Some works within the culturalist position deny the relevance of secularism for India. In their view, since secularism as a basis for the practices of the state is incompatible with the values derived from religious faith, which are intrinsic to Indian culture, it cannot be an adequate guide for moral or political action. Some scholars suggest that ‘the traditional ways of life have, over the centuries, developed internal principles of tolerance . . . [which] must have a play in contemporary politics’.11 In this perspective, religious neutrality and policies derived from it seem irrelevant to Indian politics, precisely because these policies ignore what is claimed to be the authentic indigenous tradition of religious tolerance in Hinduism. In this emphasis on an innate tolerance in Hinduism, these arguments legitimise, sometimes unintentionally, the ‘politics of religious identity’, thus playing into the hands of Hindutva forces. Indeed, the proponents of Hindutva have not been slow to present arguments from similar culturalist positions. They look back, for instance, to the ‘real’ traditions of a Hindu Golden Age, which declined under Muslim rule and which they seek to revive. They have also imagined a persistent historical friction between the two communities, dating it to the period of the Mughal Aurangzeb, who began, in their view, the ‘tradition’ of destroying Hindu temples in the seventeenth century.12

   In the culturalist analysis, religious Hindu identity has an ontological existence and therefore does not call for an explanation. The communal conflict will continue to beset India since the state underestimates the strength of these real religious and cultural identities. However, the assumption of a pre-existing Hindu identity is belied by the evidence that Hindu identity often appears to be contingent on different social circumstances, at times playing a prominent role, or at others, disappearing altogether. In the 1960s, for example, the main politically relevant identities in the subcontinent were largely shaped by linguistic divides rather than religious affiliation. Even recent ideologies of Hindutva have proven to be unstable. The Ayodhya Ram Mandir (temple) issue, for example, was not equally appealing in all regions of India. From 1993 it became less prominent and was only revived in 2002, a decade later. Moreover, if a Hindu identity is latent and natural, why was its appeal, for such a long period, largely limited to upper castes and to urban middle-class Hindus? Even from a culturalist approach, it would be plausible to suggest that Hindutva has no relevance to the multiple expressions of religious faith that have historically been intrinsic to Hinduism. Indeed, Hindutva ideology homogenises the plurality of traditions and cultures in a similar manner to that which its spokesmen accuse secularism of doing.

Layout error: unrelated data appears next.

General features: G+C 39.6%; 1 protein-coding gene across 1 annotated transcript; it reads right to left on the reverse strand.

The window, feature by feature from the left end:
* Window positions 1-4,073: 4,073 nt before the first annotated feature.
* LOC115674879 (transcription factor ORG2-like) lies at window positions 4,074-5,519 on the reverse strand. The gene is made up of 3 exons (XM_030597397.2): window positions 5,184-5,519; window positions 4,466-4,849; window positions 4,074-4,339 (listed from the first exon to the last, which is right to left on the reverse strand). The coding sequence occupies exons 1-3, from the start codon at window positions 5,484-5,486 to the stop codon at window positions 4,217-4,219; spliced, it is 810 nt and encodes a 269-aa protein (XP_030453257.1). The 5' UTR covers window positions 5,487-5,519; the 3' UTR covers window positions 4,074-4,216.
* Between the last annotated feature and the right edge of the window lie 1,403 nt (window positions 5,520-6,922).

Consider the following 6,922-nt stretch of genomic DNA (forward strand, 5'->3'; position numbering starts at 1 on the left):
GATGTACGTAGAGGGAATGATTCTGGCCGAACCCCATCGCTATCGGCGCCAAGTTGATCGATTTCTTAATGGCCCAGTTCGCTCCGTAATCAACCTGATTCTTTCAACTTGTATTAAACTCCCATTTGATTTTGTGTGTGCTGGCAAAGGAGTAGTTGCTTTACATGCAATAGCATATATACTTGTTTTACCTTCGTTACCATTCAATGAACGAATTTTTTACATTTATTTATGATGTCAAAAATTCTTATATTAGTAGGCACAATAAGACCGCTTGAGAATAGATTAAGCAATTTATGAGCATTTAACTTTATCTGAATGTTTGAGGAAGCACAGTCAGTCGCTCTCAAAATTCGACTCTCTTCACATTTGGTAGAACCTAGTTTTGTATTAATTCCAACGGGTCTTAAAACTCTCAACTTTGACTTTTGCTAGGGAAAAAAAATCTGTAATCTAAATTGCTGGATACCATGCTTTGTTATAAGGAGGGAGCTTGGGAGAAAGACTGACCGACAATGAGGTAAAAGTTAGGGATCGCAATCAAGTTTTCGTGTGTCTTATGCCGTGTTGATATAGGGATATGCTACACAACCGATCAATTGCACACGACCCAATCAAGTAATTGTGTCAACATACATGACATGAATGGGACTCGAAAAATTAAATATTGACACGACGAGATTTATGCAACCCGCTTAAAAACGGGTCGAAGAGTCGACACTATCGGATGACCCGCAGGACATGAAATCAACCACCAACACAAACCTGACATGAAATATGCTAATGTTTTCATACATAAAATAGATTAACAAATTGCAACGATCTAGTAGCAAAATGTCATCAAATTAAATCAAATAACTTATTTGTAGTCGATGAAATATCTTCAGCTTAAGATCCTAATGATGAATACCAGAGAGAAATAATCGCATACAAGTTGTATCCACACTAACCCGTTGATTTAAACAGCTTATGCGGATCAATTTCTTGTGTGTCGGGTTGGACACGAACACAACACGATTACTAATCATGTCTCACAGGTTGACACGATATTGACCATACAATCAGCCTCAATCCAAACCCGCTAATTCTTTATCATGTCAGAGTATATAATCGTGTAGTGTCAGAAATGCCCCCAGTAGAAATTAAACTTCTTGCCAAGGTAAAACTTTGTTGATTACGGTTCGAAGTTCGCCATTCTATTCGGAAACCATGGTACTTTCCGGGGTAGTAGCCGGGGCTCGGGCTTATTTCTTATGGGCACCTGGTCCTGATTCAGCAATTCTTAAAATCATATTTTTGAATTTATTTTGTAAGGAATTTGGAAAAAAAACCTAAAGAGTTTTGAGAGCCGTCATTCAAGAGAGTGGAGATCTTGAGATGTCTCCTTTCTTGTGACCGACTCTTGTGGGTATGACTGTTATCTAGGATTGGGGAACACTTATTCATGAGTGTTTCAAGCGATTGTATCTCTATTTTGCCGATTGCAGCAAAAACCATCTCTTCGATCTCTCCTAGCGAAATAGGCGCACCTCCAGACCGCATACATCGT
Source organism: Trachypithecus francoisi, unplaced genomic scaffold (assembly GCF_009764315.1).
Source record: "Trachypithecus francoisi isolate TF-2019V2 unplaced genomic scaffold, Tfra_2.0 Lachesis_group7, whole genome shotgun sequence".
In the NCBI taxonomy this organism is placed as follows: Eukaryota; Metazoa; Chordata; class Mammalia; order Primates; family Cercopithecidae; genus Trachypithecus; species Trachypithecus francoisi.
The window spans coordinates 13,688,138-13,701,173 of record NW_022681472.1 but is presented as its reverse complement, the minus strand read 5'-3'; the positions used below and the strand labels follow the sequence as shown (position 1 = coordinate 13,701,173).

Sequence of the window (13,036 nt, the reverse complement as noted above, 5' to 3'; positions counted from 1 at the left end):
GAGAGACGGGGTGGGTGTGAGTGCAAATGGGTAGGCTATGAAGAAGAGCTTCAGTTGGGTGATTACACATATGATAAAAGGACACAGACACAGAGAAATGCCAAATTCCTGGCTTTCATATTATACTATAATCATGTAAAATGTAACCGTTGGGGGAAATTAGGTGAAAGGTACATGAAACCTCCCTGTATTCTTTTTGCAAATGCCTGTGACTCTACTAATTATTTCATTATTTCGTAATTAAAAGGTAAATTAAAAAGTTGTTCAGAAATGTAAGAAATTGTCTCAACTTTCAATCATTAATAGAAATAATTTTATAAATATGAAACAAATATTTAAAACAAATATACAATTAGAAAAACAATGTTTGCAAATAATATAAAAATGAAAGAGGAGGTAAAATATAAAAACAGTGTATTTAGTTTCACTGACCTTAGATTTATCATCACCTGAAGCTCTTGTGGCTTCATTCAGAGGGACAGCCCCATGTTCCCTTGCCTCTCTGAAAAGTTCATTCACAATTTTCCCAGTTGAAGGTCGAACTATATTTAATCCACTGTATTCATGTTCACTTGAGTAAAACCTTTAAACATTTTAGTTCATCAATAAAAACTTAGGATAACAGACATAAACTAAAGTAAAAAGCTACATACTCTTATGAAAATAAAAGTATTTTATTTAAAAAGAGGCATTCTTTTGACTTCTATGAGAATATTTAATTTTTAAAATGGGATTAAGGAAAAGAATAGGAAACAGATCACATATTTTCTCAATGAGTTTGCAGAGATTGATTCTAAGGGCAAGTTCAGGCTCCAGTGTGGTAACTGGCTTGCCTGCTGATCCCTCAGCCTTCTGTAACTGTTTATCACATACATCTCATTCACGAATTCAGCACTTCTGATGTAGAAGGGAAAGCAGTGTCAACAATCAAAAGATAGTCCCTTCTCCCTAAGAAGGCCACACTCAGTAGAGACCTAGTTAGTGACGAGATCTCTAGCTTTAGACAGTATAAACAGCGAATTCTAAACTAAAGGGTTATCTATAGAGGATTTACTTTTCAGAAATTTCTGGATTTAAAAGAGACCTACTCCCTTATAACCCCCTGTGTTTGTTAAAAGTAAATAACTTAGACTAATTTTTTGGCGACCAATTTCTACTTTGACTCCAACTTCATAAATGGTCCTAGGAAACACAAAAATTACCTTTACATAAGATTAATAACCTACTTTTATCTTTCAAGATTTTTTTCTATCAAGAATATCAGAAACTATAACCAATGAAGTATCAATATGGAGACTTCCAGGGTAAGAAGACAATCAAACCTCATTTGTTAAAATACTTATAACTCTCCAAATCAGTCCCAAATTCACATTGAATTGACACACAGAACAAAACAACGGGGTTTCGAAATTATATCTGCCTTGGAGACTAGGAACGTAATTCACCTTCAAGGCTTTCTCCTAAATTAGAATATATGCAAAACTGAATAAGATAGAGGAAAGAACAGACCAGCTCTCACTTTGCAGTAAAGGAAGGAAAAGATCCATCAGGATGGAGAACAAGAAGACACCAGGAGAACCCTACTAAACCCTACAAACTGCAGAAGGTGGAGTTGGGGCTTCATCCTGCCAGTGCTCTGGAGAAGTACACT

Materialist analyses focus on the social, economic and political aspects of communalism. In this approach communal identities are constructed. Some scholars identify Hindutva’s social backbone in the urban, educated middle class, or the upper-caste component of the urban petty bourgeoisie. Both groups feel threatened by the political and economic mobilisation of the lower castes.13 These analyses have explanatory value, but they do not provide a full account of the mechanisms by which social and economic processes lead to communalism, especially when economic factors cannot account fully, in themselves, for communal conflicts. Another explanation suggests that the predatory commercialisation and capitalism that developed in India, and their effects upon poor Muslims and Hindus, made them prone to communal violence. It contends that the insecurity of the poor, the overcrowded conditions of most cities and the competition for valuable urban space, which can be divided and re-divided for profit, create a fertile ground for ‘major communal conflagration’.14 Yet, the urban poor are not the fomenters of communal conflicts.

   Materialist-instrumentalist explanations ascribe the formation of a Hindu identity to strategies adopted by politicians and political parties for their own particular purposes. Some writers focus on the Hindu turn of the Congress Party, from which the BJP profited, and view the rise of Hindu militancy as a result of the transformation of secular politics in India by a process of communal polarisation. They highlight the effects of the tactics of political elites who emphasise religious differences in order to gain popular support.15 Although political stratagems certainly play a role in the growth of communalism, this approach is limited by its instrumentalist logic. It takes for granted rather than explains how leaders convince significant numbers of people to do as they are told, and as a result presumes people to be inherently passive.16 By focusing on high-level politics this approach neglects the different forces in the society and the wider social meaning and implications of political processes, and frequently depends on the claim, for example, that some groups are culturally prone to violence. In this way materialist explanations rely on categories and presumptions that underlie the culturalist view.